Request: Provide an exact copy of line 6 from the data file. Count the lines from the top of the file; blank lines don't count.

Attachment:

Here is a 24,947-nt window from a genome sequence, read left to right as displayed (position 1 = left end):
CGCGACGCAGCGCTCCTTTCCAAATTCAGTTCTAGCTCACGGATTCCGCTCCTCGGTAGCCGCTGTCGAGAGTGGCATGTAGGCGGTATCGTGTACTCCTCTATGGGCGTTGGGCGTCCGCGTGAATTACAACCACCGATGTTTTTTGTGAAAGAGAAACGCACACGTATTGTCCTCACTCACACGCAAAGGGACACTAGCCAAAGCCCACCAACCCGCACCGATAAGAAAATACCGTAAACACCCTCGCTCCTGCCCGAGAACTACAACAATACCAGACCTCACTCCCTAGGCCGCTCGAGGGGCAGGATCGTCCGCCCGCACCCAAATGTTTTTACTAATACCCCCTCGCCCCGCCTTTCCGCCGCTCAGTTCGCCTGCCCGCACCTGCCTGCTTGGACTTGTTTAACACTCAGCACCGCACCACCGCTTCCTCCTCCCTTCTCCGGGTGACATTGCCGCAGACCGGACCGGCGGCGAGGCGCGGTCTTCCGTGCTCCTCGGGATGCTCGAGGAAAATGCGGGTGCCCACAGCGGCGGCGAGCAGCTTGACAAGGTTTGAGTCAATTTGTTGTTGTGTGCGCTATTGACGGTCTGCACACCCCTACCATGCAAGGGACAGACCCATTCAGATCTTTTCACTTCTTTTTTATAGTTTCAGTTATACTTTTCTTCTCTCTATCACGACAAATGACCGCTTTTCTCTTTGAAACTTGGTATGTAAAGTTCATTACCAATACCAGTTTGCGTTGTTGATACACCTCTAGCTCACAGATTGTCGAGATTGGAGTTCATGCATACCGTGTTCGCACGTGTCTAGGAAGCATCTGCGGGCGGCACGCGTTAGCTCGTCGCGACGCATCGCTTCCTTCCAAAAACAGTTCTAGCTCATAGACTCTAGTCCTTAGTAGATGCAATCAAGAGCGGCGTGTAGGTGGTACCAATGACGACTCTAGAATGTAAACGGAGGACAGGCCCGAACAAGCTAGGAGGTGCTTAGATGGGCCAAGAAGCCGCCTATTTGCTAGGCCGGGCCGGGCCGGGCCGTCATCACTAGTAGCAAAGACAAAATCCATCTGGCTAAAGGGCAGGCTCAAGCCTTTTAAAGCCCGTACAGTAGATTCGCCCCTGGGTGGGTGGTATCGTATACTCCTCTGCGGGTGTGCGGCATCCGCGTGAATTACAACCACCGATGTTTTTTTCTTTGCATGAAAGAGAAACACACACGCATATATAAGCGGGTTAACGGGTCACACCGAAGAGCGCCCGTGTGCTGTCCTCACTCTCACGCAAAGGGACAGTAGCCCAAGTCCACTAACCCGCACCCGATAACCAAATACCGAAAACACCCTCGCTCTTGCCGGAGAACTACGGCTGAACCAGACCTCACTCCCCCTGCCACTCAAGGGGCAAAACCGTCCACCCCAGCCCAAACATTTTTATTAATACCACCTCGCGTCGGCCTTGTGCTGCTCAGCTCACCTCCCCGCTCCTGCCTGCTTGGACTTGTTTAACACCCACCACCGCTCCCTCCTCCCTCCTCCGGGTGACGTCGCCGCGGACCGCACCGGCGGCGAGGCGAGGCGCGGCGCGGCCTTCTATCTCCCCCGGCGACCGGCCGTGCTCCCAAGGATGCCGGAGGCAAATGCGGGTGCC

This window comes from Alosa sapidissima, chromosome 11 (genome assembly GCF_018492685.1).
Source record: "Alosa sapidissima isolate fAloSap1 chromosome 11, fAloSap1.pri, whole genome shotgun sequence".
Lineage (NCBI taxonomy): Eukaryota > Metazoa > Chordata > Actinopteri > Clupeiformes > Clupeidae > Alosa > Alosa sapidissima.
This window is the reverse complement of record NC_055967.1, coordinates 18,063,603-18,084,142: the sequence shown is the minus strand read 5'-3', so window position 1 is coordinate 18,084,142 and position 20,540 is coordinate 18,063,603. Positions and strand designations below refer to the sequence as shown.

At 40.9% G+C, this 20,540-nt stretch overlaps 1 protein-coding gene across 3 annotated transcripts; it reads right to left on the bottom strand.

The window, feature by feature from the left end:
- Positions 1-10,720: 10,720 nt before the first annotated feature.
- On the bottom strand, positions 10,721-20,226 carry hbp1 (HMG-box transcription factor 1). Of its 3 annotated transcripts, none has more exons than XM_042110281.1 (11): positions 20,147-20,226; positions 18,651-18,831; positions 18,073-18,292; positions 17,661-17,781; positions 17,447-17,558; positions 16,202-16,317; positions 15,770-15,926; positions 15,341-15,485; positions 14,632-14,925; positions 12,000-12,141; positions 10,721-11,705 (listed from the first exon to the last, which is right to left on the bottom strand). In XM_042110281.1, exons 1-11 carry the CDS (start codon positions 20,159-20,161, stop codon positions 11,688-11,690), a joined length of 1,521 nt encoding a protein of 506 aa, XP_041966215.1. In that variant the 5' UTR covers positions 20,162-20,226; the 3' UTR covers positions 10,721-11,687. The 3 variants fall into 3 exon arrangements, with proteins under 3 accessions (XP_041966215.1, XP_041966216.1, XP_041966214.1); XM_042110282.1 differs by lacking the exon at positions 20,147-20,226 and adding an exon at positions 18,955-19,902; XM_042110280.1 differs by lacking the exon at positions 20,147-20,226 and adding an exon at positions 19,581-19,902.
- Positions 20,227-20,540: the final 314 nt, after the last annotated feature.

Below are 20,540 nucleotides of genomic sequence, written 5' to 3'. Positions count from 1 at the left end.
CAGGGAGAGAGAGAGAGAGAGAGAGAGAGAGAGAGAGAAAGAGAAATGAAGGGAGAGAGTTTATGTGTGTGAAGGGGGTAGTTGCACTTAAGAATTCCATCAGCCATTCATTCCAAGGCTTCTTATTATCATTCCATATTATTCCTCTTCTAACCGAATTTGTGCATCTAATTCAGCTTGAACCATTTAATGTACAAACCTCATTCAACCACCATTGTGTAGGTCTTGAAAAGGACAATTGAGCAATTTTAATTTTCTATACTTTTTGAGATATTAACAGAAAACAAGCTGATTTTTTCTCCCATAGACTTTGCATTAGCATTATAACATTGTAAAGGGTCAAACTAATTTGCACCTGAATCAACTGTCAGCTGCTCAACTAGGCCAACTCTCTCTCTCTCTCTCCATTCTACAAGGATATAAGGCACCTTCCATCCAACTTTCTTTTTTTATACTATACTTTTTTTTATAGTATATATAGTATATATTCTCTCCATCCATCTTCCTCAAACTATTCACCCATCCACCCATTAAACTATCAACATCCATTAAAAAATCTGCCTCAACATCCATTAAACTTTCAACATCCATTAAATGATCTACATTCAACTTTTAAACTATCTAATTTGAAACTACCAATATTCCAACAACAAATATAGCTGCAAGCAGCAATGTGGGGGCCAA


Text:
This window is the reverse complement of record NC_055967.1, coordinates 18,063,603-18,084,142: the sequence shown is the minus strand read 5'-3', so window position 1 is coordinate 18,084,142 and position 20,540 is coordinate 18,063,603. Positions and strand designations below refer to the sequence as shown.